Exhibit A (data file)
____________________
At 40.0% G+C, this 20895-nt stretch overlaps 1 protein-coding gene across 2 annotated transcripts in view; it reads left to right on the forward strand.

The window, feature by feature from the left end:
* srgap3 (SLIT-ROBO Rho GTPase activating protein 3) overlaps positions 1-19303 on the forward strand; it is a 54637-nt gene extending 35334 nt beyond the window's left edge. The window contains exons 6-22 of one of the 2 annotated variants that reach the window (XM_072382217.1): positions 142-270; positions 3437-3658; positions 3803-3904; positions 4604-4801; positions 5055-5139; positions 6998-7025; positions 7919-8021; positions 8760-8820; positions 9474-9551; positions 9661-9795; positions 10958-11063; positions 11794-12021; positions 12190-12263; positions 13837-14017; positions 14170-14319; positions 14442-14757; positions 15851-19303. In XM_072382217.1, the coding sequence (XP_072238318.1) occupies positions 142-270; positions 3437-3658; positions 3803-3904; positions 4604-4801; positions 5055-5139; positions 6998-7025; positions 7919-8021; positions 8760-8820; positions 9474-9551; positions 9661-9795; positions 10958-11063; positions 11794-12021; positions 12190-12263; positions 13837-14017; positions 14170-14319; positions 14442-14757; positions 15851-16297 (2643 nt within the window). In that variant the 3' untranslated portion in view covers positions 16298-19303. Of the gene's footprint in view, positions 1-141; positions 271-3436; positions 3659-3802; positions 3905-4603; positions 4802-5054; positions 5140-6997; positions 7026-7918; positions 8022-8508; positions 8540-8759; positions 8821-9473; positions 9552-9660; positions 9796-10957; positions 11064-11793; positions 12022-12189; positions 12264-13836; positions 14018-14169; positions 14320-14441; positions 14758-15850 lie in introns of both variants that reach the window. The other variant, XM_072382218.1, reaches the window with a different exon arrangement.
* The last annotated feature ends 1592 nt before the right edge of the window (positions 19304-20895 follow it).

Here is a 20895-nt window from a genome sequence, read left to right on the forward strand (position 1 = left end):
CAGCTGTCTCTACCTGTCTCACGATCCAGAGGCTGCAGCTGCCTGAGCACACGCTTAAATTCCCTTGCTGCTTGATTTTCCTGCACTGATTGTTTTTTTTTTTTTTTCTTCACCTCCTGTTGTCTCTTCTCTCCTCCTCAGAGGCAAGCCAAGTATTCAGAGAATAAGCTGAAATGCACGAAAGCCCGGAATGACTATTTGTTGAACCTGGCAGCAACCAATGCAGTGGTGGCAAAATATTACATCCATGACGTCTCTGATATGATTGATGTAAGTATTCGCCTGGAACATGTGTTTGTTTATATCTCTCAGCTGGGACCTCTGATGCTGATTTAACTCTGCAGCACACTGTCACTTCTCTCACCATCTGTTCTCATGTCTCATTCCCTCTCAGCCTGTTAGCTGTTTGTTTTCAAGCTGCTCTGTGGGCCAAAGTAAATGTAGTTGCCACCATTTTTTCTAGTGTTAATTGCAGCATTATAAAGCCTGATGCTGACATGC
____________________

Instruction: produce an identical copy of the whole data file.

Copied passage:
At 40.0% G+C, this 20895-nt stretch overlaps 1 protein-coding gene across 2 annotated transcripts in view; it reads left to right on the forward strand.

The window, feature by feature from the left end:
* srgap3 (SLIT-ROBO Rho GTPase activating protein 3) overlaps positions 1-19303 on the forward strand; it is a 54637-nt gene extending 35334 nt beyond the window's left edge. The window contains exons 6-22 of one of the 2 annotated variants that reach the window (XM_072382217.1): positions 142-270; positions 3437-3658; positions 3803-3904; positions 4604-4801; positions 5055-5139; positions 6998-7025; positions 7919-8021; positions 8760-8820; positions 9474-9551; positions 9661-9795; positions 10958-11063; positions 11794-12021; positions 12190-12263; positions 13837-14017; positions 14170-14319; positions 14442-14757; positions 15851-19303. In XM_072382217.1, the coding sequence (XP_072238318.1) occupies positions 142-270; positions 3437-3658; positions 3803-3904; positions 4604-4801; positions 5055-5139; positions 6998-7025; positions 7919-8021; positions 8760-8820; positions 9474-9551; positions 9661-9795; positions 10958-11063; positions 11794-12021; positions 12190-12263; positions 13837-14017; positions 14170-14319; positions 14442-14757; positions 15851-16297 (2643 nt within the window). In that variant the 3' untranslated portion in view covers positions 16298-19303. Of the gene's footprint in view, positions 1-141; positions 271-3436; positions 3659-3802; positions 3905-4603; positions 4802-5054; positions 5140-6997; positions 7026-7918; positions 8022-8508; positions 8540-8759; positions 8821-9473; positions 9552-9660; positions 9796-10957; positions 11064-11793; positions 12022-12189; positions 12264-13836; positions 14018-14169; positions 14320-14441; positions 14758-15850 lie in introns of both variants that reach the window. The other variant, XM_072382218.1, reaches the window with a different exon arrangement.
* The last annotated feature ends 1592 nt before the right edge of the window (positions 19304-20895 follow it).

Here is a 20895-nt window from a genome sequence, read left to right on the forward strand (position 1 = left end):
CAGCTGTCTCTACCTGTCTCACGATCCAGAGGCTGCAGCTGCCTGAGCACACGCTTAAATTCCCTTGCTGCTTGATTTTCCTGCACTGATTGTTTTTTTTTTTTTTTCTTCACCTCCTGTTGTCTCTTCTCTCCTCCTCAGAGGCAAGCCAAGTATTCAGAGAATAAGCTGAAATGCACGAAAGCCCGGAATGACTATTTGTTGAACCTGGCAGCAACCAATGCAGTGGTGGCAAAATATTACATCCATGACGTCTCTGATATGATTGATGTAAGTATTCGCCTGGAACATGTGTTTGTTTATATCTCTCAGCTGGGACCTCTGATGCTGATTTAACTCTGCAGCACACTGTCACTTCTCTCACCATCTGTTCTCATGTCTCATTCCCTCTCAGCCTGTTAGCTGTTTGTTTTCAAGCTGCTCTGTGGGCCAAAGTAAATGTAGTTGCCACCATTTTTTCTAGTGTTAATTGCAGCATTATAAAGCCTGATGCTGACATGC